Articles

Norwalk, Conn., Uses Technology to Better Run Elections

The city's registrars of voters have, for the past six years, been improving and streamlining best practices by adding and implementing various simple and easily-affordable technologically-based programs.

by Robert J. Sodaro and Stuart W. Wells III / December 29, 2015

Registrars of voters have essentially two sets of responsibility -- first is to the voters themselves to register voters and run elections, and second is to the municipality itself to do the first part of the job as cost-effectively as possible. And perhaps the best way to go about doing both parts of the job is through effective use of technology.

For the past six years in Norwalk, Conn. — the 6th largest municipality in the state, with some 87,000 citizens and around 44,000 voters — we have been improving and streamlining our best practices by adding and implementing various simple and easily-affordable technologically-based programs. Working in conjunction with the city’s IT department and the Board of Education's cooperation (polling places are primarily in the schools — all of which already were wired for Internet when we started as the city's registrars of voters), we have striven to better leverage technology in the voting process.

Beginning in 2009, our office began actively implementing a number of technology upgrades that would help not only reduce costs, but also help increase productivity. Connecticut state statutes require that municipalities have two phone lines, one for voice and one for fax, in each polling location. Norwalk has 13 polling places, so the current solution — paying $150 to install each line, $30 for the month to keep each line open and $50 to remove each line at the conclusion of each election cycle (which is cheaper than keeping the phone lines active all year long) — was proving to be rather expensive.

So in 2009, we replaced one phone line in each polling place with an Analog Telephone Adapter device to convert the phone’s analog signal into a digital signal for transmission over the Internet. We then distributed laptops, which were initially borrowed from the IT department and the Board of Education, to each location, and each laptop was equipped with Skype to allow for chat, voice and/or video communication so that polling places could communicate with City Hall. Poll workers and office staff were then trained to use Skype, which was fairly simple as many already were already familiar with the program.

Now that computers were connected to the Internet in each polling location, we scrapped printing city-wide look-up polling books -- books that the Assistant Registers used to help identify inactive voters and/or redirect misdirected voters to their proper polling place. So instead of printing and distributing more than 10,000 pages, we put the city’s entire voter list online so that poll workers could easily look up any voter in the city to determine their voting status. The city’s IT department created a computerized search engine that allowed us to find a voter’s record by typing only a portion of a person’s name or part of a hyphenated name. This also gave us the option of looking the voters up by address or birth date.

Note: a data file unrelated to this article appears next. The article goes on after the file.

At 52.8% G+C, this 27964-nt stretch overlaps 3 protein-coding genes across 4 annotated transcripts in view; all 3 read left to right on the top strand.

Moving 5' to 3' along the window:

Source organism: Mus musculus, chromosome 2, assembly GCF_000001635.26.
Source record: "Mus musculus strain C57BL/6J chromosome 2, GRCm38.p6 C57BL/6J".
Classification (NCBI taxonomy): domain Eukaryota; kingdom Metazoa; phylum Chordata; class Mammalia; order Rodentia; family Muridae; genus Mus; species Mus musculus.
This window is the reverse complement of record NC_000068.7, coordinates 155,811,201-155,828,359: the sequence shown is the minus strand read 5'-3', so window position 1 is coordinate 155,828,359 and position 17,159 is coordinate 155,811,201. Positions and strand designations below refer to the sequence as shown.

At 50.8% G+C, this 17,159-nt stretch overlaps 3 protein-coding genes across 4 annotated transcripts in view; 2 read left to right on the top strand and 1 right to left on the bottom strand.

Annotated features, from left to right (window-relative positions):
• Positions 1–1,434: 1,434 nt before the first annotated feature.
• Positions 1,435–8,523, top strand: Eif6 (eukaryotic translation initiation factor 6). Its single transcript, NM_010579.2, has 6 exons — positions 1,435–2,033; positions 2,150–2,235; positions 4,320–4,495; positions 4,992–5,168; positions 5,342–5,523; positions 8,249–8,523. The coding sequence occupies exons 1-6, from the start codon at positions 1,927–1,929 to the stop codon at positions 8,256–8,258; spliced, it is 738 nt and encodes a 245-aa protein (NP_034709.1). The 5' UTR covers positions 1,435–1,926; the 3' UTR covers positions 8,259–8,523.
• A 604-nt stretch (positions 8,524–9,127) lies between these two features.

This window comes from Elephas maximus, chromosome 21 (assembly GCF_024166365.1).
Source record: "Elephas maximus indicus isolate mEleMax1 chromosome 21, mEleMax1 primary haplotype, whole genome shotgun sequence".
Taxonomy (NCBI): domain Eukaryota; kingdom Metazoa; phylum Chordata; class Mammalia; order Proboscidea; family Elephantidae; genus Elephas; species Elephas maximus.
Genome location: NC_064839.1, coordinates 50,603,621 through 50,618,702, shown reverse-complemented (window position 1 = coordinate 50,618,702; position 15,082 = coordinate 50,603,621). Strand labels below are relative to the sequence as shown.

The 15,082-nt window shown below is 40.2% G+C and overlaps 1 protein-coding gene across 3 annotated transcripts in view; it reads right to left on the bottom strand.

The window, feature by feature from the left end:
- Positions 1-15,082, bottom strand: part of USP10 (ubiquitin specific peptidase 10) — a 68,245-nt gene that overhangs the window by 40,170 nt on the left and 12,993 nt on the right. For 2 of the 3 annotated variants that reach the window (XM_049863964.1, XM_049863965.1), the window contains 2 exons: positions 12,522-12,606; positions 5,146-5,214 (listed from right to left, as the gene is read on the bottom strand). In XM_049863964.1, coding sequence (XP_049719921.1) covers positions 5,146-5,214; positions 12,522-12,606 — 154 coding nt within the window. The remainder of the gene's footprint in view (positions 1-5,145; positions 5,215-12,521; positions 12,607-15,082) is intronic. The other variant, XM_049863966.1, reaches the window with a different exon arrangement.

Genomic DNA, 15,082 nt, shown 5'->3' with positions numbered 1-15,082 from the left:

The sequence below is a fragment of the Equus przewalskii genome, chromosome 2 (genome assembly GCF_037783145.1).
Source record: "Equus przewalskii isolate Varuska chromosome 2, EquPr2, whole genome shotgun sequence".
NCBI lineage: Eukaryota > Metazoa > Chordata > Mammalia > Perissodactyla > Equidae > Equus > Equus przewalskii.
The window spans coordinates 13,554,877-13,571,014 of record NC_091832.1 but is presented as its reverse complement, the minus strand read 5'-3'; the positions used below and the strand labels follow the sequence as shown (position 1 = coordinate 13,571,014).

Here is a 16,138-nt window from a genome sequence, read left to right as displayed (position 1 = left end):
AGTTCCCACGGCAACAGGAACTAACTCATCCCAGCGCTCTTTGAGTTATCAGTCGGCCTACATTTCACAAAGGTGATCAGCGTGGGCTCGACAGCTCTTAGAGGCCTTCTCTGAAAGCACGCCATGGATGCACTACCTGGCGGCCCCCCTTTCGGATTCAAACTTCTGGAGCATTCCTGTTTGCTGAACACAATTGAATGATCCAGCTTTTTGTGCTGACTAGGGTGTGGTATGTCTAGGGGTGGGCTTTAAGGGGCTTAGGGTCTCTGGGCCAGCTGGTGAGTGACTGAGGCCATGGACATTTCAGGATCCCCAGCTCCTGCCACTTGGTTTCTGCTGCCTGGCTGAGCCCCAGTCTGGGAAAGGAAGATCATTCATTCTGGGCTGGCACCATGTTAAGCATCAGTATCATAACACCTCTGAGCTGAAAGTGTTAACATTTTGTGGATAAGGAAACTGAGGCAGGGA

We also cleaned up our voter list during a re-districting process by using both GPS and Google Maps in conjunction with the city’s property list, tax rolls and USPS delivery routes. We verified the location of each voter in the city and in the process managed to locate some 400 or so residential addresses that had inadvertently been assigned to the wrong voting districts for the past 30 or 40 years.

In the years since we started utilizing technology, we have gone on to purchase our own laptops so we no longer have to rely on borrowing them from other departments, and are now experimenting with electronic check-in. We also worked with our IT department to adapt our voter look-up system to work with mobile devices and as of 2014, have made the link available to not only our own poll workers but, because the data is non-proprietary, public information, we also made it available to campaign and party workers so they can also help voters correctly identify their eligibility to vote and their respective polling places. In 2014, Connecticut implemented online registration so that eligible citizens with access to the Internet can now register to vote without having to visit City Hall.

Training poll workers is another important aspect of our job, so we built a PowerPoint presentation that we use to train poll workers here in Norwalk. This presentation also was used as a template to design additional presentations and other training materials used around the state to form the basis for training moderators -- the chief polling officers required at each polling place. We used the presentation as a starting point, and then helped develop a training manual that was adopted by the Secretary of the State’s office for moderator training classes.

These and other technologically-based best practices have helped reduce costs and streamline voting operations here in Norwalk and across the state. 

Stuart W. Wells III is the Democratic Registrar of Voters in Norwalk. Robert J. Sodaro is Mr. Wells' Deputy as well as a professional writer with more than 30 years of publishing experience.